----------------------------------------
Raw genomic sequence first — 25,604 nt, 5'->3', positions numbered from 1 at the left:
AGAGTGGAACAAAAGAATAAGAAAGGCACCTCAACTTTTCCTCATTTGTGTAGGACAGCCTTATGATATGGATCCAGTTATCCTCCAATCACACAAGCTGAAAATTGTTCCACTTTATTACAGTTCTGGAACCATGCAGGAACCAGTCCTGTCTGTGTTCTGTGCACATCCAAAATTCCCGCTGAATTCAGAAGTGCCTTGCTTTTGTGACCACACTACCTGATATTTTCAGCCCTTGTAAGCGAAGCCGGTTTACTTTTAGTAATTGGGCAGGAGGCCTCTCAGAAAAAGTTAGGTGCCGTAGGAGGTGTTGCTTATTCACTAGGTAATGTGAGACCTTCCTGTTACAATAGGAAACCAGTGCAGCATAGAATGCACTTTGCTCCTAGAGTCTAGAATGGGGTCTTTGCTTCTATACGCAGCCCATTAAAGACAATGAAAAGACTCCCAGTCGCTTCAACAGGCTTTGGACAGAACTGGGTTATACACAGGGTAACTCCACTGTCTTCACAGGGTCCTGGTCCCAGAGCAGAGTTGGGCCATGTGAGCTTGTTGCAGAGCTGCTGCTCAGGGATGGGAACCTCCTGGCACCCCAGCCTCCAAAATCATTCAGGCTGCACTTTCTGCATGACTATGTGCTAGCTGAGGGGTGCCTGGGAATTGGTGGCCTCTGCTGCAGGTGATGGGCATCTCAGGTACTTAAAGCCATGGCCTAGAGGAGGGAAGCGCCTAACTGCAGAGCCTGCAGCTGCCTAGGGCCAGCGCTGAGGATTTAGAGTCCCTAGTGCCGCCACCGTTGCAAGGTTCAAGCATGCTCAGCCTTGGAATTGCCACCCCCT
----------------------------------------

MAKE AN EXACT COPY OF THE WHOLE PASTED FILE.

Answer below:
Raw genomic sequence first — 25,604 nt, 5'->3', positions numbered from 1 at the left:
AGAGTGGAACAAAAGAATAAGAAAGGCACCTCAACTTTTCCTCATTTGTGTAGGACAGCCTTATGATATGGATCCAGTTATCCTCCAATCACACAAGCTGAAAATTGTTCCACTTTATTACAGTTCTGGAACCATGCAGGAACCAGTCCTGTCTGTGTTCTGTGCACATCCAAAATTCCCGCTGAATTCAGAAGTGCCTTGCTTTTGTGACCACACTACCTGATATTTTCAGCCCTTGTAAGCGAAGCCGGTTTACTTTTAGTAATTGGGCAGGAGGCCTCTCAGAAAAAGTTAGGTGCCGTAGGAGGTGTTGCTTATTCACTAGGTAATGTGAGACCTTCCTGTTACAATAGGAAACCAGTGCAGCATAGAATGCACTTTGCTCCTAGAGTCTAGAATGGGGTCTTTGCTTCTATACGCAGCCCATTAAAGACAATGAAAAGACTCCCAGTCGCTTCAACAGGCTTTGGACAGAACTGGGTTATACACAGGGTAACTCCACTGTCTTCACAGGGTCCTGGTCCCAGAGCAGAGTTGGGCCATGTGAGCTTGTTGCAGAGCTGCTGCTCAGGGATGGGAACCTCCTGGCACCCCAGCCTCCAAAATCATTCAGGCTGCACTTTCTGCATGACTATGTGCTAGCTGAGGGGTGCCTGGGAATTGGTGGCCTCTGCTGCAGGTGATGGGCATCTCAGGTACTTAAAGCCATGGCCTAGAGGAGGGAAGCGCCTAACTGCAGAGCCTGCAGCTGCCTAGGGCCAGCGCTGAGGATTTAGAGTCCCTAGTGCCGCCACCGTTGCAAGGTTCAAGCATGCTCAGCCTTGGAATTGCCACCCCCT